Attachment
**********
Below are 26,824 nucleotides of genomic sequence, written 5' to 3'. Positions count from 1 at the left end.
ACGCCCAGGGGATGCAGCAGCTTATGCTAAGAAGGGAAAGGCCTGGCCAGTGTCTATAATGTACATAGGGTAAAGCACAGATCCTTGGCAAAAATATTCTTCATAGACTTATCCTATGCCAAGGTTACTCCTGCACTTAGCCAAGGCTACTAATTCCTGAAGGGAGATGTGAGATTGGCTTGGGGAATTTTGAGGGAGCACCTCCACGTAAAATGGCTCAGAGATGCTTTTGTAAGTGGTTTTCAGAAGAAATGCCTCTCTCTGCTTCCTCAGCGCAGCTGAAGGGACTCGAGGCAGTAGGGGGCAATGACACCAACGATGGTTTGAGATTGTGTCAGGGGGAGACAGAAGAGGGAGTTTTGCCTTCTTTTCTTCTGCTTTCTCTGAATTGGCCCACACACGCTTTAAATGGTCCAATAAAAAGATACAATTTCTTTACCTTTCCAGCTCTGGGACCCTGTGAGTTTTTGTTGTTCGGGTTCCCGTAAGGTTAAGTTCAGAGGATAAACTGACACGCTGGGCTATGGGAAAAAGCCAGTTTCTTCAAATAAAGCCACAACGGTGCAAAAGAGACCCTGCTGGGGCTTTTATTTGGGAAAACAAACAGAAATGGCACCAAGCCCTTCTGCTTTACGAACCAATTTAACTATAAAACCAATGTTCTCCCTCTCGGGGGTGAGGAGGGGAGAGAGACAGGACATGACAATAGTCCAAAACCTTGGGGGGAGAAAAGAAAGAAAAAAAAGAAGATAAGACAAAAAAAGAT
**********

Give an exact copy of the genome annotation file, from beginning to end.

Below are 26,824 nucleotides of genomic sequence, written 5' to 3'. Positions count from 1 at the left end.
ACGCCCAGGGGATGCAGCAGCTTATGCTAAGAAGGGAAAGGCCTGGCCAGTGTCTATAATGTACATAGGGTAAAGCACAGATCCTTGGCAAAAATATTCTTCATAGACTTATCCTATGCCAAGGTTACTCCTGCACTTAGCCAAGGCTACTAATTCCTGAAGGGAGATGTGAGATTGGCTTGGGGAATTTTGAGGGAGCACCTCCACGTAAAATGGCTCAGAGATGCTTTTGTAAGTGGTTTTCAGAAGAAATGCCTCTCTCTGCTTCCTCAGCGCAGCTGAAGGGACTCGAGGCAGTAGGGGGCAATGACACCAACGATGGTTTGAGATTGTGTCAGGGGGAGACAGAAGAGGGAGTTTTGCCTTCTTTTCTTCTGCTTTCTCTGAATTGGCCCACACACGCTTTAAATGGTCCAATAAAAAGATACAATTTCTTTACCTTTCCAGCTCTGGGACCCTGTGAGTTTTTGTTGTTCGGGTTCCCGTAAGGTTAAGTTCAGAGGATAAACTGACACGCTGGGCTATGGGAAAAAGCCAGTTTCTTCAAATAAAGCCACAACGGTGCAAAAGAGACCCTGCTGGGGCTTTTATTTGGGAAAACAAACAGAAATGGCACCAAGCCCTTCTGCTTTACGAACCAATTTAACTATAAAACCAATGTTCTCCCTCTCGGGGGTGAGGAGGGGAGAGAGACAGGACATGACAATAGTCCAAAACCTTGGGGGGAGAAAAGAAAGAAAAAAAAGAAGATAAGACAAAAAAAGAT